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Rockefeller wants answers on how the automakers plan to reach their customers by December 14, 2012

Hyundai Motors Co. and Kia Motors are both in hot water over exaggerated estimated gas mileage claims, and the senate wants answers. 

Sen. Jay Rockefeller (D-W.Va.), chairman of the Senate Commerce Committee who oversees auto issues, wants Hyundai and Kia to explain how it will reach and compensate its 900,000 customers after inflating its MPG claims. 

So far, Hyundai and Kia have said they would reimburse customers and add a 15 percent premium by sending out debit cards that can be reloaded in the future. The automakers could spend over $100 million compensating for their exaggerations. 

"While I believe this is a positive step, I am concerned that many affected customers may not learn about the program or may find it burdensome to participate in the program," said Rockefeller. 

Rockefeller wants answers on how the automakers plan to reach these customers by December 14, 2012.

The Kia Soul got hit hard with the revised EPA ratings

Back in December 2011, Consumer Watchdog called on the EPA to investigate Hyundai over its fuel economy claims. Hyundai claimed that its Elantra achieved 29 MPG in the city and 40 MPG on highway. However, the organization received a higher-than-usual number of complaints that real-world mileage was in the mid-20 mpg range.

From there, the EPA investigated Hyundai for misleading mileage claims and found that the fuel economy estimates of most of its 2012-2013 models were inflated. The same goes for Kia. Both Kia and Hyundai will be lowering the fuel economy estimates on the majority of their 2012 to 2013 models after EPA testing discovered a gap between its data and what both of the companies are claiming.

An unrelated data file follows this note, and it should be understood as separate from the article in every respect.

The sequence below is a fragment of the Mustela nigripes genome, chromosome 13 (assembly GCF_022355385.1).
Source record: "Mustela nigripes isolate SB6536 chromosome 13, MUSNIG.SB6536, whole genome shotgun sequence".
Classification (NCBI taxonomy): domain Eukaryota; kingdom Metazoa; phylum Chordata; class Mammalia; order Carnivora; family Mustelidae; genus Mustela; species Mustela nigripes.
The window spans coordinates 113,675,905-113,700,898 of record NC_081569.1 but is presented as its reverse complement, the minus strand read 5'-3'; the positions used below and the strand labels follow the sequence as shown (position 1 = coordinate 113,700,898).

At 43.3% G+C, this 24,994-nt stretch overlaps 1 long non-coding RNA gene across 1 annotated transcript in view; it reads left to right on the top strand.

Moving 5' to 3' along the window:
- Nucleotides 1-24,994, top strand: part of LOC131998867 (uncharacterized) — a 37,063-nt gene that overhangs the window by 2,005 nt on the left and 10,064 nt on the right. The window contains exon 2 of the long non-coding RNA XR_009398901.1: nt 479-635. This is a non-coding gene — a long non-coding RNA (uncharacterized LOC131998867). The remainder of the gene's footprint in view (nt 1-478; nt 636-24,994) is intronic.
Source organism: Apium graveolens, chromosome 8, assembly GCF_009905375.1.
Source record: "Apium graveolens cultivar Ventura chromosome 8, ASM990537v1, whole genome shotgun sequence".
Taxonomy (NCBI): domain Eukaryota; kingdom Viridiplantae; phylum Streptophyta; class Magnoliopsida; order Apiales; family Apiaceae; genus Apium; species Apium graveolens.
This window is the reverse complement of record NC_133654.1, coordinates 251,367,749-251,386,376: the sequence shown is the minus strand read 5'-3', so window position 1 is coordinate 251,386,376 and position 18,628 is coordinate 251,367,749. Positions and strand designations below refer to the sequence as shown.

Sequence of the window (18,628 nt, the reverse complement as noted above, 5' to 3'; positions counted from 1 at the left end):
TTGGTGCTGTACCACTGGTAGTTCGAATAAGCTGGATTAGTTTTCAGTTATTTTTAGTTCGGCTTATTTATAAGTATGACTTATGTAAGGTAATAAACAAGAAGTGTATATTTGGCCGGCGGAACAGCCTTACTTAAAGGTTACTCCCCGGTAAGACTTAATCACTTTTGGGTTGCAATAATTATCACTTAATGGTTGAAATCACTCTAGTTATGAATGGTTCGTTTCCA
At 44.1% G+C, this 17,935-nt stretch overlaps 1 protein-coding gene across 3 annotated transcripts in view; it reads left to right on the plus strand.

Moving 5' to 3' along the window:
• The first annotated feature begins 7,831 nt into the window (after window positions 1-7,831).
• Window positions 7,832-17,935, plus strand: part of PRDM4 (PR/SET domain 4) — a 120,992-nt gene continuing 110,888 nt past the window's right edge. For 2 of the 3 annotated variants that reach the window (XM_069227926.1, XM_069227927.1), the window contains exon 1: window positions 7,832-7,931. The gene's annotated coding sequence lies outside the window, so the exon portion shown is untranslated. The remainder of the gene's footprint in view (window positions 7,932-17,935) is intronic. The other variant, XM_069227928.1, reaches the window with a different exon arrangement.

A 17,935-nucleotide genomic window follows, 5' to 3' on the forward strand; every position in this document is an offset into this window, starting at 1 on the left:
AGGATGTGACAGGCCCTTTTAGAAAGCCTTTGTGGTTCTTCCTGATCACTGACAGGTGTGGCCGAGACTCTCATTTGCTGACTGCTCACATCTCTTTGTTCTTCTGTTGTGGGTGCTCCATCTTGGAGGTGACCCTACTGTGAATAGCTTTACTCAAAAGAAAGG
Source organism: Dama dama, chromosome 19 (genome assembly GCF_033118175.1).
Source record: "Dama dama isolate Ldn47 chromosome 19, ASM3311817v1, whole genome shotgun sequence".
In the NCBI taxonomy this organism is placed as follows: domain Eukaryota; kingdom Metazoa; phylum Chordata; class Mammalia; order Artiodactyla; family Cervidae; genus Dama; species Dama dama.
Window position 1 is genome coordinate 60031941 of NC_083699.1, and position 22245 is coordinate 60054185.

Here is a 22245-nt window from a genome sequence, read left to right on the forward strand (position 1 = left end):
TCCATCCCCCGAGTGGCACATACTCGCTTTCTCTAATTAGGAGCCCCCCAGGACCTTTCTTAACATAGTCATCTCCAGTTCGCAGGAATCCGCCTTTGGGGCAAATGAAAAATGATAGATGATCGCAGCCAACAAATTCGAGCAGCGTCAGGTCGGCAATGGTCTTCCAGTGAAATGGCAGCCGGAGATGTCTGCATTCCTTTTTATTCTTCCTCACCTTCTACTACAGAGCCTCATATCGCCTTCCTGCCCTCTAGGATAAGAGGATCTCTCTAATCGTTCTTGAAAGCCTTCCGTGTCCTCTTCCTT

Hyundai and Kia admitted to overstating the estimated fuel economy on window stickers of about 900,000 vehicles sold since late 2010. Reports show that Hyundai alone could spend $100 million trying to fix the fiasco. 

Some of the MPG window stickers that will require a change include the Hyundai Accent and the Kia Soul ECO. The Accent had its 30/40/33 (city/highway/combined) rating drop to 28/37/31. The Kia Soul ECO saw the biggest drop of any affected model going from 27/35/30 to 24/29/26.

Source: The Detroit News

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RE: Is this a big deal?
By FaaR on 12/1/2012 12:17:41 PM , Rating: 2
It's kind of a big deal if a manufacturer decides to lie to you in order to ensure a sale, and when it's about something as expensive as a car it's even more worrysome, wouldn't you say?

It IS a big deal if manufacturers decide that it's more profitable to be dishonest than telling the truth. It's actually hella worrysome, which is why this kind of behavior needs to be stomped on really really hard. Not just fines for the company, but also prison time for board executives. Look at melamine scandal (and other food related disasters) in china as an example of what can happen when companies put profits above honesty.

RE: Is this a big deal?
By Dr of crap on 12/3/2012 8:30:58 AM , Rating: 3
OK, but is it worth the congress time and effort????

Yes they mis-stated mpg numbers. So we need the govt to step in and like they always do take to much time and waste our tax money on something so stupid? As stated on here MOST drivers will not experience stated mpg number no matter what is on the window sticker.

Give back some money - ok, but lets not get congress anymore involved - please.
It's not like the cars are burning up with anyone inside!
They're just using a bit more gas!

RE: Is this a big deal?
By Rukkian on 12/3/2012 9:59:27 AM , Rating: 2
When you get a bunch of constituents wanting something done, this is exactly what a congress person should be doing. One customer cannot get much done, but if enough get together, it should be dealt with. Whether it is congress or another agency, it is still tax dollars. The government should be looking out for issues like this and penalizing the companies involved.

To me, this is much better than the bickering and political fighting that normally happens in congress right now on both sides.

As to your statement that most consumers will not see the numbers anyways, that does not matter, as I am sure if there is a 5-10% difference in gas money at the posted numbers, there should be at least that much difference for the typical driver as well.

"Nowadays, security guys break the Mac every single day. Every single day, they come out with a total exploit, your machine can be taken over totally. I dare anybody to do that once a month on the Windows machine." -- Bill Gates

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